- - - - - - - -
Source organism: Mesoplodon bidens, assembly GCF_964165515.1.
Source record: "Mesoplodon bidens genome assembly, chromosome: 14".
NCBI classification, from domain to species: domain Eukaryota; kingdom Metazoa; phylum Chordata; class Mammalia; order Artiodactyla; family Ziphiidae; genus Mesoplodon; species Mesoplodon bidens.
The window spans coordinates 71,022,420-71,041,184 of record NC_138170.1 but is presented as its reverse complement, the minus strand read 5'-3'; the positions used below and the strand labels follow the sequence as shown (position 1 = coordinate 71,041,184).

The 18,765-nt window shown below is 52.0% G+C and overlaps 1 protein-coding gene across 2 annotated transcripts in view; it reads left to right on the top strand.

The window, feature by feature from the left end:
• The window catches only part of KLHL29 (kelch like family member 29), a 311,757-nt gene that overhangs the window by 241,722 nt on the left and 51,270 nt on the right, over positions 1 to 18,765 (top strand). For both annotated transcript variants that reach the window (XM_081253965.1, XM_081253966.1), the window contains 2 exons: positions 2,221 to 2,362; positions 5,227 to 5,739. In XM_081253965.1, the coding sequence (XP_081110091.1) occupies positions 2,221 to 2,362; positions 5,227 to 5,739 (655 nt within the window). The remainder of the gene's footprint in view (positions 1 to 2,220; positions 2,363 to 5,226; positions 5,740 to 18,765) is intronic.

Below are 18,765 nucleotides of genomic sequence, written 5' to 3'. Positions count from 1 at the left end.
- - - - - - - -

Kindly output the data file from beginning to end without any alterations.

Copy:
Source organism: Mesoplodon bidens, assembly GCF_964165515.1.
Source record: "Mesoplodon bidens genome assembly, chromosome: 14".
NCBI classification, from domain to species: domain Eukaryota; kingdom Metazoa; phylum Chordata; class Mammalia; order Artiodactyla; family Ziphiidae; genus Mesoplodon; species Mesoplodon bidens.
The window spans coordinates 71,022,420-71,041,184 of record NC_138170.1 but is presented as its reverse complement, the minus strand read 5'-3'; the positions used below and the strand labels follow the sequence as shown (position 1 = coordinate 71,041,184).

The 18,765-nt window shown below is 52.0% G+C and overlaps 1 protein-coding gene across 2 annotated transcripts in view; it reads left to right on the top strand.

The window, feature by feature from the left end:
• The window catches only part of KLHL29 (kelch like family member 29), a 311,757-nt gene that overhangs the window by 241,722 nt on the left and 51,270 nt on the right, over positions 1 to 18,765 (top strand). For both annotated transcript variants that reach the window (XM_081253965.1, XM_081253966.1), the window contains 2 exons: positions 2,221 to 2,362; positions 5,227 to 5,739. In XM_081253965.1, the coding sequence (XP_081110091.1) occupies positions 2,221 to 2,362; positions 5,227 to 5,739 (655 nt within the window). The remainder of the gene's footprint in view (positions 1 to 2,220; positions 2,363 to 5,226; positions 5,740 to 18,765) is intronic.

Below are 18,765 nucleotides of genomic sequence, written 5' to 3'. Positions count from 1 at the left end.